The marriage must be authentic and not for immigration purposes.
The sponsor must be domiciled in the United States, i.e., they must live in the U.S. There can be a few exceptions to this requirement.
If you are unsure whether you meet the requirements, a top immigration lawyer could guide you.
Step-by-Step Guide to Consular Processing for Spousal Visas
You can begin consular processing after ensuring that you meet the eligibility requirements.
Step 1: Filing the Petition
The journey begins by filing a Petition for Alien Relative (Form I-130) with the USCIS. The petitioner/sponsor is the citizen or permanent resident spouse. The foreign-born spouse is referred to as the applicant. This petition is a formal request to recognize your foreign spouse as your relative. If the USCIS can establish the relationship between you and your spouse, they will approve the petition. The filing fee for the form is $535.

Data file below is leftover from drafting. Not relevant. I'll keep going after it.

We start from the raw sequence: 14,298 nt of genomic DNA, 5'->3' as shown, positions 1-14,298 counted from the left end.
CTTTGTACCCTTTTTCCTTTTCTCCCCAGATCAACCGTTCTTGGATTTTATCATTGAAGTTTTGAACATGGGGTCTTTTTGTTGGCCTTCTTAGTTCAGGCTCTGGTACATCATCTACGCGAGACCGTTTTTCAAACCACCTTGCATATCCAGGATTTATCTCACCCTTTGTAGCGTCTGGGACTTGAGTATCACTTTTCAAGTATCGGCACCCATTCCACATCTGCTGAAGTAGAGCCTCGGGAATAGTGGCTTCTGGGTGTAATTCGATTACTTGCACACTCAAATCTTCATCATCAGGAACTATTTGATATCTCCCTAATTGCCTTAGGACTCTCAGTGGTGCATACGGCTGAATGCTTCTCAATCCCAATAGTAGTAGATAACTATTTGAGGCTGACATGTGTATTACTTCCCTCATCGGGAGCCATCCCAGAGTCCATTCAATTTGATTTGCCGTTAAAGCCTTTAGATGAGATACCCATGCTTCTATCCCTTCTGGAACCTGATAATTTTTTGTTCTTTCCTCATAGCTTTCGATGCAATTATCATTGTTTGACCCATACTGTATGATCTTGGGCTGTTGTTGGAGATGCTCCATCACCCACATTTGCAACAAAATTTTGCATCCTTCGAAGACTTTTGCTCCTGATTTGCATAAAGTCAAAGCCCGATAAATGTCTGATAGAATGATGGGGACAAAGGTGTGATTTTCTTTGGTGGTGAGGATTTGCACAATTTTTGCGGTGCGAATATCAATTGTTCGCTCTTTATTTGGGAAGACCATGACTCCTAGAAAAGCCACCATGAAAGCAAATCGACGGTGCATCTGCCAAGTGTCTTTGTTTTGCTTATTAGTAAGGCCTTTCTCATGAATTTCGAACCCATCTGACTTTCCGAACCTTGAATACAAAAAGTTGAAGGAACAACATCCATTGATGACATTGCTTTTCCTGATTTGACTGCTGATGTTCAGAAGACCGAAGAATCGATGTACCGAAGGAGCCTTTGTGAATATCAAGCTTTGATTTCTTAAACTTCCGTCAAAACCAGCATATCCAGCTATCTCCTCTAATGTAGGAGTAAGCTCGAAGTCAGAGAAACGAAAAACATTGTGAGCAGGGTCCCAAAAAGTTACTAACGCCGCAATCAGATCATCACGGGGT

To get your application approved, you need to submit supporting documents. These include, among other things:
A marriage certificate.
Evidence proving that the marriage exists in good faith.
Proof that the sponsor is a Green Card holder (legal permanent resident) or citizen.
It may be helpful to consult an immigration attorney for guidance regarding the exact documents to submit.
Step 2: Processing With the National Visa Center
Once the USCIS approves the petition, they forward it to the National Visa Center (NVC). The NVC collects the visa application fees and continues the processing. Once the NVC receives your application, they will keep it until an immigrant visa number is available in your spouse’s category.